National Lab CIO Talks About Lessons Learned From Zero-Day Attack (September 19, 2011)In July, Pacific Northwest National Laboratory (PNNL) was the target of two cyber attacks that prompted the lab to remove its network from the Internet to avoid further damage. PNNL CIO Jerry Johnson spoke about the attacks at a conference in California earlier this month and shared a list of seven lessons gleaned from his experience: multi-level security environments are dangerous; purge legacy technologies; monitor cyber security events 24/7; maintain a core forensics capability; include a senior project manager in the response team; know who to call for help and don't wait to make the call; and have an emergency communications continuity plan.
Appeals Court Reinstates Hefty Filesharing Verdict Against Joel Tenenbaum (September 16 & 18, 2011)The 1st US Circuit Court of appeals has reinstated a US $675,000 illegal filesharing verdict against Joel Tenenbaum. A jury in the original case awarded the large verdict, but the judge in the case found the amount "unconstitutionally excessive" and reduced it to US $67,500. The verdict was for making 30 songs available over a peer-to-peer filesharing network. The Appeals Court said that US District Judge Nancy Gertner should have reduced the verdict under "remittitur." The plaintiffs could accept the remittitur or receive a new trial. The Appeal Court noted that their decision was procedurally appropriate, but added that, "This case raises concerns about application of the Copyright Act which Congress may wish to examine."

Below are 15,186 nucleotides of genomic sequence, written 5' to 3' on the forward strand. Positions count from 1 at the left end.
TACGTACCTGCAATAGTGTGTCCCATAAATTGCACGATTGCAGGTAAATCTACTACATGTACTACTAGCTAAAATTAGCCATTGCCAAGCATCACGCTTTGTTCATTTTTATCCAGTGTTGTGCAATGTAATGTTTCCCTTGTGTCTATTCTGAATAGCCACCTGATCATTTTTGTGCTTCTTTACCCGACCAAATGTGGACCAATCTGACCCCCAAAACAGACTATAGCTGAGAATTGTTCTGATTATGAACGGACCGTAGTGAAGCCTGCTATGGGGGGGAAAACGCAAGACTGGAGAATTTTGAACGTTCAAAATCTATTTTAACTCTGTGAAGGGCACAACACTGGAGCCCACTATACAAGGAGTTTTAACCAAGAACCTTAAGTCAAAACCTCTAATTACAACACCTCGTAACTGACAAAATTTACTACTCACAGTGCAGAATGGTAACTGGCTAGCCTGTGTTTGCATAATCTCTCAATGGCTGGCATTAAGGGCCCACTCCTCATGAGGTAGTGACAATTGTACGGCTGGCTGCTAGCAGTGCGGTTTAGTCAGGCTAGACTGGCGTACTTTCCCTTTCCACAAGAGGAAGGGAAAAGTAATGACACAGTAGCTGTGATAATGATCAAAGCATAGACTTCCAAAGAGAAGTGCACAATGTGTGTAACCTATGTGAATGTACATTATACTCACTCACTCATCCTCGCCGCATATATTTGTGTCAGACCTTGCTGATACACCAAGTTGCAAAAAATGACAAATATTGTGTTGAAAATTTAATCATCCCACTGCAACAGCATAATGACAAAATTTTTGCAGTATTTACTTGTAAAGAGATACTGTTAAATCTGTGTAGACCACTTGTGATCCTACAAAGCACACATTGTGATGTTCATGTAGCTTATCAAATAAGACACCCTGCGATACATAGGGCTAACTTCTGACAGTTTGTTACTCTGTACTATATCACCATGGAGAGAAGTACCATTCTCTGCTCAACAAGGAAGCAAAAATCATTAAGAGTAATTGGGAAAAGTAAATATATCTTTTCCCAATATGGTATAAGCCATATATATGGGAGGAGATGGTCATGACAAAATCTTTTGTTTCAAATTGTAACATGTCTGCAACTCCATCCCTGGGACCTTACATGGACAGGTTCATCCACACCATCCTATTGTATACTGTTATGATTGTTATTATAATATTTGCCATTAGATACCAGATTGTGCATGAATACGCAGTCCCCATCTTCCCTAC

[Editor's Note (Schultz): Major credit goes to anyone who understands the wording in this ruling.]
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3) Protecting Federal Systems and Advanced Persistent Threats, featuring security expert and speaker, G. Mark Hardy, September 28, 1 PM EST: http://www.sans.org/info/87224